Chatting with a friend whose son is dyslexic, she mentioned she used a more kinaesthetic approach to his spellings which reminded me that we used to do this back when Jude was first learning to write. Now he’s a confident writer I had abandoned this and he just uses the ‘look, say, cover, write’ method to do his spellings. Clearly this has not been working and you know what they say about doing the same thing and expecting different results…

So, out came the old shaving foam and Jude started practising his spellings on the coffee table:

Shaving foam spelling practice

Shaving foam spelling practice

And then we dug out the sand tray:

Sand tray spellings

Sand tray spellings

This morning I tested him on his spellings and he got the first perfect score I think he’s ever had. We were both delighted. I set him a new lot for the week and he said, “Mummy, can I drum my spellings today?” I said, “Yep!” So he sat down at his homemade, Captain America, drumkit and started singing his spellings. I wonder how many creative ways of doing his spellings he’ll be able to come up with.

Drummed spellings

Drummed spellings

Left-handed and Struggling to Write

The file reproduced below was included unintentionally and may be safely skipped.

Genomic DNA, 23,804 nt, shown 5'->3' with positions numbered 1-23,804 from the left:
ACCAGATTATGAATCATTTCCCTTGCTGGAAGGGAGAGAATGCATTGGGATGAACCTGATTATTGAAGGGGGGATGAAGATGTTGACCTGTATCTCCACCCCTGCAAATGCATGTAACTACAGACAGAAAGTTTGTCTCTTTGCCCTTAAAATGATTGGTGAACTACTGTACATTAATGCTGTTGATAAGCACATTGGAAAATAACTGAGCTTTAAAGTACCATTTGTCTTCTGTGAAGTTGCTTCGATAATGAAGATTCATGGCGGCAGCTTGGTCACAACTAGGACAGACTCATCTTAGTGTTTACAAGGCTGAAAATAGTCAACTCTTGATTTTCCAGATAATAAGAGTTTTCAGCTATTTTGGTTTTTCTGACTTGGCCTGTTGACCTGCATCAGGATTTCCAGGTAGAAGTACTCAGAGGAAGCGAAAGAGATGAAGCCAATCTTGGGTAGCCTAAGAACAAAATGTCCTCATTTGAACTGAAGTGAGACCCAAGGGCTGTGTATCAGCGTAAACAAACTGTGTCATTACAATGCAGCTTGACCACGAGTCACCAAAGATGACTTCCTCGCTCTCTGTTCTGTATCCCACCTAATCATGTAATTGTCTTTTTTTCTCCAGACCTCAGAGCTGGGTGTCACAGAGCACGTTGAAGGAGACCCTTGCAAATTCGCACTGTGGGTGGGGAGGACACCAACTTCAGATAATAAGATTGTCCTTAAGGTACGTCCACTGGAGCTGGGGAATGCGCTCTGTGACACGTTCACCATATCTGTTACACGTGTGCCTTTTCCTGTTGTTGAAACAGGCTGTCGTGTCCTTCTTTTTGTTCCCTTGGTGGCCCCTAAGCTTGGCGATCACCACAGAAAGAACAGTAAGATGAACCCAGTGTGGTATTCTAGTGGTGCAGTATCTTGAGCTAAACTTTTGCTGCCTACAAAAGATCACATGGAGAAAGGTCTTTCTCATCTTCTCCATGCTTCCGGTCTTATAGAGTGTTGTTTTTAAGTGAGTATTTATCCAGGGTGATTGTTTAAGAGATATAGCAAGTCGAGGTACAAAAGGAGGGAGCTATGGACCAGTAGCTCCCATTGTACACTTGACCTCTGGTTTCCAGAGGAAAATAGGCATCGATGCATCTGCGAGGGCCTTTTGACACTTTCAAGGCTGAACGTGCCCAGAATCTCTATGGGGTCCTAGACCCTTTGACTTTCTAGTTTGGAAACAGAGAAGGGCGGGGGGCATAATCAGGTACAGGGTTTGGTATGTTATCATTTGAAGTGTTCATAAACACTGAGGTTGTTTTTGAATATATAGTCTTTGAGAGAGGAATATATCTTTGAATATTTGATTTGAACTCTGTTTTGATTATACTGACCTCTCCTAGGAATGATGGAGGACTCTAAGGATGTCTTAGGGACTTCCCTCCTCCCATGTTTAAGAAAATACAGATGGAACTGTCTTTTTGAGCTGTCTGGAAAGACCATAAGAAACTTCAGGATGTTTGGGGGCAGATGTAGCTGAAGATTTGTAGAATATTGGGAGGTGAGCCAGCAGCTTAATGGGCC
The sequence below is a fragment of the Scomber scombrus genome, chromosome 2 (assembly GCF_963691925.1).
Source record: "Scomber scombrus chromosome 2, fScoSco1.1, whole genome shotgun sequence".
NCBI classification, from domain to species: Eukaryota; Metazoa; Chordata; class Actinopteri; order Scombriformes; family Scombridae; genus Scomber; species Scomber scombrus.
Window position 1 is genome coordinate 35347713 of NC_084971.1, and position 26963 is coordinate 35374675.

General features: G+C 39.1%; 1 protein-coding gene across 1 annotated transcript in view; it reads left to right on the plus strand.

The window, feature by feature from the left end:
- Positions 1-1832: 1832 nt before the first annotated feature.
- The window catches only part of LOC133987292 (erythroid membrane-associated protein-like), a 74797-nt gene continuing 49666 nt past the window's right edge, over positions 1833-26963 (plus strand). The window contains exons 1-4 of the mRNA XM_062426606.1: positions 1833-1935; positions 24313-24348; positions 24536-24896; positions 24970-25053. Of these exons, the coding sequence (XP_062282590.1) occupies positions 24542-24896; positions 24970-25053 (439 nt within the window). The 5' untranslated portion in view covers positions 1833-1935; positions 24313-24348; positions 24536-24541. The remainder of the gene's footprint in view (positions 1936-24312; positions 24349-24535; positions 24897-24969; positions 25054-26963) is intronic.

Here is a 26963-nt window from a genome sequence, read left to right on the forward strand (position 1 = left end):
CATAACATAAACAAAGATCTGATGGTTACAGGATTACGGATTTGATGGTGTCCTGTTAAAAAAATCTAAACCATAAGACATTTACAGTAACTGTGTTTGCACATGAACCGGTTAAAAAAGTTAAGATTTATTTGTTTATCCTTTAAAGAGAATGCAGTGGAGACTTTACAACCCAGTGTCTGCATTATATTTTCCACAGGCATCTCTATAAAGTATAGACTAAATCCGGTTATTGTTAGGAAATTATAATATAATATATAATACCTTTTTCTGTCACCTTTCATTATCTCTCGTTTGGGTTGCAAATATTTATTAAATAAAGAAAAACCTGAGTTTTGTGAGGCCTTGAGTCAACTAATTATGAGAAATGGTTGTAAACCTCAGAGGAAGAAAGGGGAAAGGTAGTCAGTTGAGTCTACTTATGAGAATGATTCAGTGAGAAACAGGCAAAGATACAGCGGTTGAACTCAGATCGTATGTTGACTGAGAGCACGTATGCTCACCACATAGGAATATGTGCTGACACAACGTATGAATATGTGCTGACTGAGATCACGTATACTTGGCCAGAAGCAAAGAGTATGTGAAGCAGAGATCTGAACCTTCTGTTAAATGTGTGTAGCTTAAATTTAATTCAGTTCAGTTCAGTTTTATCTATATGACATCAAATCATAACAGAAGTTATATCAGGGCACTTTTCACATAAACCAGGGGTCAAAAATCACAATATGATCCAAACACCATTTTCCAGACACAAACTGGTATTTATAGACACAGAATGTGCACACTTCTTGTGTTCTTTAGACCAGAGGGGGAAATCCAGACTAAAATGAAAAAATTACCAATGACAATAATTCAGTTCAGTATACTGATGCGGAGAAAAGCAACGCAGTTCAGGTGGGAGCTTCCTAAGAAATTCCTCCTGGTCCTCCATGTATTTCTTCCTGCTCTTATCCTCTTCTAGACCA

Well. after teaching my oldest two children to write pretty much the same way, my third and final child is not taking to it at all. She has just turned four and is unequivocally left handed, although orientation is commonly not settled even by the age children start school, Mae has been left hand dominant since she was pre-verbal. I am not left handed and neither are the other children so I don’t know how much of her struggle is related to her ‘handedness’. I suspect that it is, because although she is obviously not dyslexic, as her reading is good, she just can’t seem to get the hang of writing left to right, starting at the top of the letter, always doing a letter the same way… all of those fairly important things.

With my older children, I would teach them how to form a letter, they would trace over mine a few times and then I could talk them through how to form it, “start like a curly c, then up to the top and back down again, don’t forget your little flick to finish”. It was as simple as that. We would start with the letters of their name and then move onto their siblings’ names and then on to the rest of the alphabet in no particular order. Some letters make sense to teach first, like ‘c’ because it is the basis for ‘a’, and then ‘a’ leads on to ‘d’ and ‘g’ and ‘q’. Also, ‘h’ leads on to ‘b’ and ‘p’; ‘r’ leads to ‘m’ and ‘n’.